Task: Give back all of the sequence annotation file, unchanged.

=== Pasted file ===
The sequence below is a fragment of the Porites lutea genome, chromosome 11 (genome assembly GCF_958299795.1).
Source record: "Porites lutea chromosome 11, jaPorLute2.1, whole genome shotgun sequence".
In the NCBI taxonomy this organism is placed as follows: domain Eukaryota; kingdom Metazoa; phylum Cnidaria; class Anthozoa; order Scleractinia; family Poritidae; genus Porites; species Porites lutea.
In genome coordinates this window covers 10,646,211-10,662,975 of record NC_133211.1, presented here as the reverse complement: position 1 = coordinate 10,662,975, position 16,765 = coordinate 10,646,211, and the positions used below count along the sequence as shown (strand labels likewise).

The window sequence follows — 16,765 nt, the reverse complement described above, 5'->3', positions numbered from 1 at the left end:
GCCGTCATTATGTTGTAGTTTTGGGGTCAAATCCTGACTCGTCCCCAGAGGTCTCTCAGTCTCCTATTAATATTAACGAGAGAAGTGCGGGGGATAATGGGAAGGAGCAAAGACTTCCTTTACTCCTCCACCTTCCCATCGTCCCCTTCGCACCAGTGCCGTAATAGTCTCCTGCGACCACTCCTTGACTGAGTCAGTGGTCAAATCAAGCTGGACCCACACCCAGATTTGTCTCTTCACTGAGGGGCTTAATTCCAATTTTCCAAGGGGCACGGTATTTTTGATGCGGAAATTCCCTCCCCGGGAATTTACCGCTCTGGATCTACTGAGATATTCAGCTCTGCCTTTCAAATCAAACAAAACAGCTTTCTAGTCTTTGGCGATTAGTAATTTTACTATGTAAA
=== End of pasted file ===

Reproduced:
The sequence below is a fragment of the Porites lutea genome, chromosome 11 (genome assembly GCF_958299795.1).
Source record: "Porites lutea chromosome 11, jaPorLute2.1, whole genome shotgun sequence".
In the NCBI taxonomy this organism is placed as follows: domain Eukaryota; kingdom Metazoa; phylum Cnidaria; class Anthozoa; order Scleractinia; family Poritidae; genus Porites; species Porites lutea.
In genome coordinates this window covers 10,646,211-10,662,975 of record NC_133211.1, presented here as the reverse complement: position 1 = coordinate 10,662,975, position 16,765 = coordinate 10,646,211, and the positions used below count along the sequence as shown (strand labels likewise).

The window sequence follows — 16,765 nt, the reverse complement described above, 5'->3', positions numbered from 1 at the left end:
GCCGTCATTATGTTGTAGTTTTGGGGTCAAATCCTGACTCGTCCCCAGAGGTCTCTCAGTCTCCTATTAATATTAACGAGAGAAGTGCGGGGGATAATGGGAAGGAGCAAAGACTTCCTTTACTCCTCCACCTTCCCATCGTCCCCTTCGCACCAGTGCCGTAATAGTCTCCTGCGACCACTCCTTGACTGAGTCAGTGGTCAAATCAAGCTGGACCCACACCCAGATTTGTCTCTTCACTGAGGGGCTTAATTCCAATTTTCCAAGGGGCACGGTATTTTTGATGCGGAAATTCCCTCCCCGGGAATTTACCGCTCTGGATCTACTGAGATATTCAGCTCTGCCTTTCAAATCAAACAAAACAGCTTTCTAGTCTTTGGCGATTAGTAATTTTACTATGTAAA